All applicants for accommodations must complete Form 1, the Application for Nonstandard Test Accommodations. Form 1 contains a checklist with more detailed information about the requirements

Forms 2 through 4 pertain to specific types of disabilities, and applicants must submit the applicable form(s) relevant to the condition(s) for which accommodations are being requested. You must complete the release on Page 1; the rest of the form should be completed by a qualified professional who can attest to your current level of functioning and the impact of any functional limitations on your major life activities. The qualified professional completing this form should attach a comprehensive evaluation report and/or relevant records, as specified in the form. The specific types of evaluations or records will vary depending on the nature of the disability.

If you have received accommodations in a prior educational or testing session, you must submit Form 5, completed by each educational institution or testing agency (hereinafter “entity”) from which you requested accommodations, whether your request was granted or denied. Complete the top portion of the form and request that the entity complete the rest of the form and return it to you for submission to the Board.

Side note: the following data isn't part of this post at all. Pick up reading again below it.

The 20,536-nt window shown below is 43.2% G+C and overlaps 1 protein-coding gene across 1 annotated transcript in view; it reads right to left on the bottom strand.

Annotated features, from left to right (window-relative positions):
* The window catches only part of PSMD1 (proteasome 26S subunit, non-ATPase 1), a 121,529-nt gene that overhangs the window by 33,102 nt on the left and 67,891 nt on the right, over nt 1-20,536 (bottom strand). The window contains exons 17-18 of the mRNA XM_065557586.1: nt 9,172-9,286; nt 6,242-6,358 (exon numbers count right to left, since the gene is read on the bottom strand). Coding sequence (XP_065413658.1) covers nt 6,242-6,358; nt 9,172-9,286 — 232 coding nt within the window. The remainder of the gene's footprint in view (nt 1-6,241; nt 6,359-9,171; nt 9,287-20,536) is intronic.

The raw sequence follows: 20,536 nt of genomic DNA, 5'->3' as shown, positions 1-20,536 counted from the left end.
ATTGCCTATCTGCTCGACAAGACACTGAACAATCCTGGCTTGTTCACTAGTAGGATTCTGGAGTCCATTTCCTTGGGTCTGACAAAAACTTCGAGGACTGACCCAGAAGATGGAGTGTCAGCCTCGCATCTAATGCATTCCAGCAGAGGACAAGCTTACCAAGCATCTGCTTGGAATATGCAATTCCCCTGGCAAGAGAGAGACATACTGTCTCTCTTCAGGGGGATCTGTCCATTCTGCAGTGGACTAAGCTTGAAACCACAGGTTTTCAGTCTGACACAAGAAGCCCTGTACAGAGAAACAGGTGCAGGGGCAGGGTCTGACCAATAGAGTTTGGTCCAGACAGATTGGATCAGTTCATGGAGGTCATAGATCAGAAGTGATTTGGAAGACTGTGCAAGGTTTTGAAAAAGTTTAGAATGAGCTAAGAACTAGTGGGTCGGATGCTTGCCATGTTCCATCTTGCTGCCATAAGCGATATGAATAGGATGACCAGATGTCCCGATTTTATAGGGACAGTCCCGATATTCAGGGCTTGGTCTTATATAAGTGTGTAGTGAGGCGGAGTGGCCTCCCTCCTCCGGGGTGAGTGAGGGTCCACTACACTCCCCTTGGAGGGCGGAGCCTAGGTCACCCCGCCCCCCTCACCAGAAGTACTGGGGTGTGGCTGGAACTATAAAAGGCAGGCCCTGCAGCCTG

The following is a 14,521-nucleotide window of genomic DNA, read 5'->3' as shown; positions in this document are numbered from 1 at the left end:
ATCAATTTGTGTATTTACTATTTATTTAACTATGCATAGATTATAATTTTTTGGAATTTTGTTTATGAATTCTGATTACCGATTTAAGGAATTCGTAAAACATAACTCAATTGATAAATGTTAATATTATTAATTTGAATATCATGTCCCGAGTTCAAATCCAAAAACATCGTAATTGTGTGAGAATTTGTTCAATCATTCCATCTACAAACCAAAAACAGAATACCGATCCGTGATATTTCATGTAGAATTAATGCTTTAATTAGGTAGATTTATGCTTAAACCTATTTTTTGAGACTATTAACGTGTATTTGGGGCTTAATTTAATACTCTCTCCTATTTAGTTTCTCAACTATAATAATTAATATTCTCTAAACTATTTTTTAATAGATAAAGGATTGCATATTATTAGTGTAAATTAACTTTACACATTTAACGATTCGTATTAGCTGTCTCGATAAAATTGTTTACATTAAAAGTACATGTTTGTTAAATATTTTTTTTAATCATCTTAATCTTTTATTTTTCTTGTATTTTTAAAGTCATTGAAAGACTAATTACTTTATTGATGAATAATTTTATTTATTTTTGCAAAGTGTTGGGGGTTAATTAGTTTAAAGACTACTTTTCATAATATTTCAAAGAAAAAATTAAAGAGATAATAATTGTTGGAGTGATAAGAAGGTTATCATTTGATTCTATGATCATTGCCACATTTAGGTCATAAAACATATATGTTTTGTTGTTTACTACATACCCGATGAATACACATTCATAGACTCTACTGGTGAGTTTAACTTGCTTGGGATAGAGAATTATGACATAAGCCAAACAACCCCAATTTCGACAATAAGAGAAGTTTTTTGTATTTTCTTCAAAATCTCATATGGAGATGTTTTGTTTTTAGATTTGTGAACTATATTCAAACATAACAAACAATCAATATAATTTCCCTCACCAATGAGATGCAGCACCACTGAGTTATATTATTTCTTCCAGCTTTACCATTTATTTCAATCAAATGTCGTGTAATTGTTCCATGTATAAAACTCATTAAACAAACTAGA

Alternatively, you may provide other proof of your accommodations history, such as a copy of the letter(s) you received from the entity notifying you of the specific accommodations granted or denied. The proof should identify the time frame (e.g., third year of law school) and the nature of the disability (e.g., AD/HD) for which any accommodations were granted or denied. If you received accommodations as a result of an Individualized Education Plan (IEP) or a 504 Plan, please provide copies of all IEPs or 504 Plans as available.

All applicants for accommodations must also provide:

  1. Law school transcript(s)
  2. MPRE Score Report
  3. LSAC Candidate Item Response Report

Transcripts or report cards of your elementary, middle school, high school, and undergraduate education, as well as score reports from other standardized tests, such as the SATs, are not required. However, these are useful in providing evidence of symptoms and impairment present during childhood, particularly for those seeking accommodations on the basis of a developmental disability. The Board of Bar Examiners reserves the right to request such academic records in particular cases.

For any of the above transcripts and score reports, unofficial copies will be accepted.

Additional Resources   for Forms